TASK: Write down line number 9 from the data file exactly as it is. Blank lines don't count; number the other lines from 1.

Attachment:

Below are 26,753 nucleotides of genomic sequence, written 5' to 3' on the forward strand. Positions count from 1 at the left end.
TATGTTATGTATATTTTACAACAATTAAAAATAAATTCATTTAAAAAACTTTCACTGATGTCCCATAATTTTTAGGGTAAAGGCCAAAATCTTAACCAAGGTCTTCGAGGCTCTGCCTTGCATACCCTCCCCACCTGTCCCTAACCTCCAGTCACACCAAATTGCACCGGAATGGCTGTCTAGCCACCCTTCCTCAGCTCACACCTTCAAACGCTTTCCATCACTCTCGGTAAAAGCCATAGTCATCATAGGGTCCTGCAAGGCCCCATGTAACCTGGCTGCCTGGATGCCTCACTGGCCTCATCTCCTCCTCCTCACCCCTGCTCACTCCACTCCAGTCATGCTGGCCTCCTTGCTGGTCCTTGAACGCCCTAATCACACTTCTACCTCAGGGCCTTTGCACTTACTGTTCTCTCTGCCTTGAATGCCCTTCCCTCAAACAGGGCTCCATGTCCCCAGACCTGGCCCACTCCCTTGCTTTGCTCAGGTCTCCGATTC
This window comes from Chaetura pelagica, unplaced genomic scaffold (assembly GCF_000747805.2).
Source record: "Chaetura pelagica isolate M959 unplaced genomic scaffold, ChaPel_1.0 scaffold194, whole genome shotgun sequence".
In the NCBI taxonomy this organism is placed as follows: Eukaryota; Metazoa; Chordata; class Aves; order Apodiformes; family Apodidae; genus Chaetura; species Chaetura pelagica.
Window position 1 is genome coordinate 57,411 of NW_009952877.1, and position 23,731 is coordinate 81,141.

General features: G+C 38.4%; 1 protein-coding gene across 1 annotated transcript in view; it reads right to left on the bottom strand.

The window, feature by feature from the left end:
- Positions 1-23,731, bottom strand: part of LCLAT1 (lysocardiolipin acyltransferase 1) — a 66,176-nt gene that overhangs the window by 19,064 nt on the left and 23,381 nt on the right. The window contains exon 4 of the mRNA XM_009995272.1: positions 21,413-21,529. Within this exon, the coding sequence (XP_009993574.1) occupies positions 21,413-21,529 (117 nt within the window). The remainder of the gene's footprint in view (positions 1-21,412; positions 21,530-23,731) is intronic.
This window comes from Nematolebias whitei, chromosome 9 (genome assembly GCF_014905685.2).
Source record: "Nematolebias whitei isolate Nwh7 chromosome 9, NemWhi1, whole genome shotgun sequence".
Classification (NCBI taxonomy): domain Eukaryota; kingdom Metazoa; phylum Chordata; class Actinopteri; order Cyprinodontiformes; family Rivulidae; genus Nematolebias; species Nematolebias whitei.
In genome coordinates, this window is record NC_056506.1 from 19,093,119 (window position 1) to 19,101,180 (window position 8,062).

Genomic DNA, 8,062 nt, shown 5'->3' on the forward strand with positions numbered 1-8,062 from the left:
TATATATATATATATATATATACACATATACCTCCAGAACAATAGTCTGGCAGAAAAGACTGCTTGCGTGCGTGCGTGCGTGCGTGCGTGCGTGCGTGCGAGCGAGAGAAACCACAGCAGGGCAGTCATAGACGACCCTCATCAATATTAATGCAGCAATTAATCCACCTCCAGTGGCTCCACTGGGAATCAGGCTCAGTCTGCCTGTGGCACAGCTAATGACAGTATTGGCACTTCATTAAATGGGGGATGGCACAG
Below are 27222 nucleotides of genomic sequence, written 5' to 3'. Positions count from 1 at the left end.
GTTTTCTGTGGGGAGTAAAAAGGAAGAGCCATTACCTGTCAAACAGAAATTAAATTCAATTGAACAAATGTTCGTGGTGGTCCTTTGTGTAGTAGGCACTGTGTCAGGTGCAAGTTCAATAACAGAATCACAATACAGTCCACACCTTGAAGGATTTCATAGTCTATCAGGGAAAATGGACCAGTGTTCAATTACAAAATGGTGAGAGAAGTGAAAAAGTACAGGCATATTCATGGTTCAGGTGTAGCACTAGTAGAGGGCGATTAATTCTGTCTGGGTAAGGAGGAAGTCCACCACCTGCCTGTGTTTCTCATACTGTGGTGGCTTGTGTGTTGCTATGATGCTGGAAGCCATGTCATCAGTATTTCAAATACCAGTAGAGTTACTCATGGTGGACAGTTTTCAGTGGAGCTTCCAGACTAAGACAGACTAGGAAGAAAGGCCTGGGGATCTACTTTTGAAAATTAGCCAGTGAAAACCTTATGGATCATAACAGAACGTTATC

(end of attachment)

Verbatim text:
- Positions 1-23,731, bottom strand: part of LCLAT1 (lysocardiolipin acyltransferase 1) — a 66,176-nt gene that overhangs the window by 19,064 nt on the left and 23,381 nt on the right. The window contains exon 4 of the mRNA XM_009995272.1: positions 21,413-21,529. Within this exon, the coding sequence (XP_009993574.1) occupies positions 21,413-21,529 (117 nt within the window). The remainder of the gene's footprint in view (positions 1-21,412; positions 21,530-23,731) is intronic.